Page  00000001 Spectrum of Pitch Differences Models the Perception of Octave Ambiguous Tones Immanuel Normann, Hendrik Purwins, and Klaus Obermayer { immanuel, hendrik, oby } @cs. tu-berlin. de, Technische Universitit Berlin, http: //ni. cs. tu-berlin. de Abstract In the experiment we proof the paradoxical perception of pitch. A tone sequence demonstrates this paradox: the sequence is perceived as descending, although the first and last tone are identical. The intransitivity of pitch perception generalizes (Shepard 1964). It applies also to harmonic complex tones with variate amplitude envelope and partials that are arranged in intervals different from octaves. The paradox perception in this experiment as well as in the Shepard scale is modeled by a formula (spectrum of pitch differences) that extends the virtual pitch algorithm (Terhardt 1998) to pitch intervals. Experiment: Judgment on Pitch Comparison Circular structures A relation '-<' is termed circular, if there are elements ao, al,..., an with ao -< a --<... - ao. In contrast to a linear order '-<' is not transitive. The paradox of our experiments is based on this circularity and intransitivity of pitch relation. According to common notion any tone is assigned to one pitch on a linear scale. Pitch relation is thus identified with '<' resp. '>' for real numbers. But this order is linear and transitive and thereby - as we will see - in contradiction to our experiments. Description of the Experiment The stimuli consist of 6 * 2 * 9 = 108 tone pairs. Six tone pairs form a logical block. To each tone pair there exists another tone pair in reverse order. In addition every tone pair exists in 9 transpositions. One block contains six distinct harmonic complex tones (cf. Figure 1). Those are combined to six tone pairs: 1 with 2; 2 with 3;...; 5 with 6; 6 with 1. Each of the 18 subjects has to give a judgment on pitch comparison to each tone pair: 1) 'first tone higher', 2) 'second tone higher', 3) 'both tones are equal', 4) 'undecidable'. The sequence of tone pairs is presented in random order. Result A subject has perceived six tones of a block paradoxically, if there is at least one ascending tone pair and all Spectra of Stimuli (in dB SPL) S1.Tone I O-.Tone I: I I ra' 0 __________ ab________F_________ C C Bb Ab F#. D ) Frequency (Hz) Figure 1: The harmonic complex tones of a block differ in amplitude of the even and the uneven partials (left). The timbre manipulation leads to an octave uncertainty that enables paradoxical, namely circular pitch perception (right). others are perceived ascending as well or equal in pitch. An analogous formulation holds for paradoxically descending tones of one block. This result (Figure 2) supports the assumption, that musically experienced listeners tend to paradoxical perception. Naive listeners rather guess and distinguish less between pitch and brilliance. Histogram of Different Degrees of Paradoxial F Subject Index % of Blocks Paradoxically Pi Figure 2: 11 out of 18 subjects perceive at least 70% of all blocks paradoxically. For all the subjects equivalent statements hold for mostly 30% of all blocks (left). The result is a bimodal distribution that indicates the different types of listeners (right).

Page  00000002 Statistical Formulation and Evaluation For the i-th block, define a binary random variable Xi: X = 1, if the i-th block is perceived paradoxically descending, otherwise Xi = 0. Be P{Xi = 1 7Tk,P{Xi = 0} = 1 - Tk, for subject k. Under the simplifying assumption of stochastic independence Yk = = Xi is binomially Bi,7k -distributed. The uniformly best, randomized Neymann-Pearson test for two-sided test problems to error level oc = 0.05 yields, that at least 39 % of the subjects have a paradoxical pitch perception ('7Tk > 0.5'; for comparison 'wild guess' would yield n = 0.094). Model: Spectrum of Pitch Differences Specific Loudness and Pregnance The specific Loudness N, is linearly interpolated from the equal loudness contours (Fletcher and Munson 1933) (Cf. 'o' in left column in Figures 3-4). From the specific loudness N, of all partials, the pregnance Lx, (Cf. 'V' in the left column of Figure 3 - 4) of the (t-th partial is calculated: Lx = NIJ -10. loglo(A2)dB 10 _ L A = 1020dB + 2 1020dB V=1 V t=~+1 Sinusoidal masking is displayed in the bark-phon plane: Lvr = Nv - Sr(z - zv) Lvi = N, - 27dB/Bark(zv, - zý) Sr = [24 + 0.23(fv/kHz)-1 - 0.2N,/dB]dB/Bark. Spectrum of Pitch Differences In our approach to each compared pair of complex tones, we assign a spectrum of pitch difference (SPD). In this mathematical framework, pitch comparison is an operator that maps two functions - the spectra of the compared complex tones - to another function r of pitch differences ~p. F r(p) denotes the intensity of the perceived pitch difference ~p. A pair of complex tones with a global ambiguous pitch relation should lead to a SPD with two or more peaks at the same level. Whereas distinct global pitch differences should show a single significant peak in the SPD (e.g. when pure tones are compared). 12 0 0ijj -1 N^S:,...... SH 2 Log. Reqi. kMz).,. A LP P ~ ROMVP CMax Q I3 HSC.......... tile..f t ^WO 1 41 ' ', ~.............. - OA *I * - -* | ^ U V0 - -- *^ ^A '. *'. ^t A ^ i ^~~~ ~ J,-- --^---:Iwo, 'S, ^~~~ w 01-'4.5 Lg R.-:--- i~~ A u j 0,1 0,5 2 -1 -0,5 0 0,5 1 Log, Freq|,(kHz) SPD tin Ocl) Figure 3: Pitch determination of the chromatic Shepard scale. In the left column we see scaled intensities (bars), loudness (o), specific loudness (dashed), pregnance (V) of the Shepard tones, and the hearing threshold (line). In the middle column virtual pitches (dotted) are indicated including the six most prominent virtual pitches ( A). The right column displays the spectrum of pitch differences (SPD) of complex tones belonging to this and the subsequent row. The most prominent value of SPD is indicated by A. The SPD in the last row belongs to the complex tones of the last and the first row. The A being always on the same side of the vertical zero line throughout the right column indicates circular pitch perception.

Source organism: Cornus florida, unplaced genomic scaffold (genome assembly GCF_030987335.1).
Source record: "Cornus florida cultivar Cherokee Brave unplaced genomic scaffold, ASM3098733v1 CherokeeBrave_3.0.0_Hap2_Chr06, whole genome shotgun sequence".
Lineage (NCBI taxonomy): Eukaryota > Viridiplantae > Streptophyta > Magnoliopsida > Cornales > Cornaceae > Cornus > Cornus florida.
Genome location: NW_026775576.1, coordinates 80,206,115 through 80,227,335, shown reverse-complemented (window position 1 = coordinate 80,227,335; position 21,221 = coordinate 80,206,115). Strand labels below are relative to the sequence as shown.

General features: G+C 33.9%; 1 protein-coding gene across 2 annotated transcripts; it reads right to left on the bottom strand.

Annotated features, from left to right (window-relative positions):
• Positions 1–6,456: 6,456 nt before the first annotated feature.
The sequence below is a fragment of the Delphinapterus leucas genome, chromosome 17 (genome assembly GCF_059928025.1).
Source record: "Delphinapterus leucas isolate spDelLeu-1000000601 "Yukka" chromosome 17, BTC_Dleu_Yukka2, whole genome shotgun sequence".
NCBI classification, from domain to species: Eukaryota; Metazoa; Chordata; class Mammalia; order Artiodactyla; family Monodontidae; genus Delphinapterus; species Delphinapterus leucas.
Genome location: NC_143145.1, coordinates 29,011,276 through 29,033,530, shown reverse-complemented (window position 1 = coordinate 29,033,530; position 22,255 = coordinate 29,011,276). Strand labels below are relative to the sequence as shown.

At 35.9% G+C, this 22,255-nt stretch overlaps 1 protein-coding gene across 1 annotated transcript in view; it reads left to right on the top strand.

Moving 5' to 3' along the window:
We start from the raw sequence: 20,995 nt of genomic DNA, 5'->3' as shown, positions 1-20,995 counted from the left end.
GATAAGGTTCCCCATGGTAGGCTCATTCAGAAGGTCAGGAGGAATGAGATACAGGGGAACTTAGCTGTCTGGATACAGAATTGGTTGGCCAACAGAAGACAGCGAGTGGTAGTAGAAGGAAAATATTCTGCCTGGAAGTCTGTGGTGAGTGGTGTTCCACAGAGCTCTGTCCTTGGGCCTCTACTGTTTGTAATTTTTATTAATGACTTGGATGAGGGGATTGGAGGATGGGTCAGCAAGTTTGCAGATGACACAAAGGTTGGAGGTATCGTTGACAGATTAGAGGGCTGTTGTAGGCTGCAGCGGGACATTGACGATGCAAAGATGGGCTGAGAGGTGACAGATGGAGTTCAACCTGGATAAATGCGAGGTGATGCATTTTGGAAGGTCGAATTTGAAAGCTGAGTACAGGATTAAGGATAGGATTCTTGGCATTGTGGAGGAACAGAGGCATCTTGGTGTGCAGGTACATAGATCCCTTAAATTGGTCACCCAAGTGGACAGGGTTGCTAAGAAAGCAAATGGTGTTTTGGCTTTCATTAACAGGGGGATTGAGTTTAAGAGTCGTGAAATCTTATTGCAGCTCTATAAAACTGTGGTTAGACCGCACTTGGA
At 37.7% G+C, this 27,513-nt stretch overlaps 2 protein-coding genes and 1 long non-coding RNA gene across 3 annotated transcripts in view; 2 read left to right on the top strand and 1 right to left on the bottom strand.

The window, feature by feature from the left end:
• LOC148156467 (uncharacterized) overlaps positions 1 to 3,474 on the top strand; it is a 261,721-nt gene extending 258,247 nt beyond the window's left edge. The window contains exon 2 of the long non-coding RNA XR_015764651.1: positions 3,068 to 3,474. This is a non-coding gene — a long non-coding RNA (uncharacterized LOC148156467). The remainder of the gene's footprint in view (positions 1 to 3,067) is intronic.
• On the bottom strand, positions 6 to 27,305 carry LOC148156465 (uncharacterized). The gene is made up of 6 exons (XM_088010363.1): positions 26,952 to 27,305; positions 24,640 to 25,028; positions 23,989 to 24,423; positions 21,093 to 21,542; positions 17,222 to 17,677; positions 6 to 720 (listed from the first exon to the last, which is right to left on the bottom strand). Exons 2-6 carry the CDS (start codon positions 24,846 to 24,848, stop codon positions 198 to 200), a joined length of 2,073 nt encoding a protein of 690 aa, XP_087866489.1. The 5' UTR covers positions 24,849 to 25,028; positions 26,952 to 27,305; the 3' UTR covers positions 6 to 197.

Page  00000003 601- Thresh VP 0 1 A -', PromVP 40 O1 dBpn II A. A. 20- Phon 3-0 HSC 60. 0 '| ' '.... 60 20 0...... 60 A 40 0 S0 go ( z..... 40 60o 20 0.1 0.5 2 0.1 0.5 2 Log. Freq. (kHz) Log. Freq. (kHz) -1 -05 0 0.5 1 SPD (in Oct.) * ^~ * * %, ^ fk.*m"Y ic * -d2 "** ** * -1 -0.5 0 0.5 1 SPD (in Oct.) Figure 4: Pitch determination of the stimuli in the experiment (cf. Figure 1, cf. Figure 3 for explanation). The formula models the perception of a circular sequence of harmonic complex tones. Formal Description The formula for calculating virtual pitch in (Terhardt 1998) p.362-364 is adapted to pitch intervals: amount of the subjects judgments 'the first tone is lower then the second' in the experiment (resp. 6p > 0 with 'the first tone is higher then the second'). Both tone sequences are paradoxically ascending meaning that most subjects judged the tone of the k-th row lower then that of the k + 1-th row and the last tone lower then the first one. These results are consequently reflected by the corresponding SPD: Each SPD has its absolute maximum for a 6p < 0. Thus the SPD describes the experimentally found circular structure of pitch relations. Amplitudes of two subsequent tones according to Figure 1 yield an octave ambiguous interval perception. The octave ambiguity is apparent in the two most prominent peaks in the right column of Figure 4. Conclusion and Outlook So far the SPD is interpreted only qualitatively for experiments of binary pitch relation judgments. Our primary goal was to find a formula which expresses the circularity of paradox sound sequences. The SPD formula holds for our experiments as well as for the experiment in (Shepard 1964). But the SPD is not limited to describe 'lower/higher' pitch relations. It provides more detailed information of pitch distance and significance. An appropriated experiment to test SPD in detail is not designed so far. A next step is also a biological motivated differentiation. One idea is to embed the term Yjk into a model of spiking neurons, in which coincidence detection weights periodicity. Acknowledgment We thank the subjects, Ulrich Kockelkorn for advice, Folkmar Hein for support with facilities. The second author would like to thank B. Kroupa so much for directions. We are grateful for financial support by 'Axel Springer Stiftung' and the 'National German Merit Foundation'. References Fletcher, H. and W. A. Munson (1933). Loudness, its definition, measurment and calculation. J. Acoust. Soc. Am. 5, 82-108. Shepard, R. N. (1964). Circularity in judgments of relative pitch. Journal of the Acoustical Society ofAmerica 36, 2346-2353. Terhardt, E. (1998). Akustische Kommunikation. Springer. Sr(p):= < fim 6p=log2 f,f'" Ssjsk 1<nmn<12 n (SPD), where f = (f,...,fN) and f' (f',..., f) are the spectral frequencies of the two complex tones. S = (S,..., SN ) resp. S' = (S,...,S SS ) are their associated weights (according to (Terhardt 1998): S.362). For each partial fj of the first tone f, the spectral weight Sj /m of the subharmonic fj /m is compared to the spectral weight SI/n of the subharmonic fk/n of each partial fk of the second tone f'.1 Pairs of subharmonics are added, if they all have the same pitch difference bp = log2 f-. A reversed order of pitch comparison leads to a mirrored SPD (r (p) -> F(-6p)). Description of Paradox Tone Sequences by Spectrum of Pitch Differences (Cf. Figure 4) For a qualitative description of the experiments by the SPD, the SPD must be interpreted: Identify the maximum of F for ~p < 0 with the 1This idea is inspired by Terhardt's principle of subharmonic coincidence for calculation of virtual pitch ((Terhardt 1998): S.363-364). Though we do not determine virtual pitch explicitly, the SPD-formula can be considered to some extent a comparison of virtual pitches.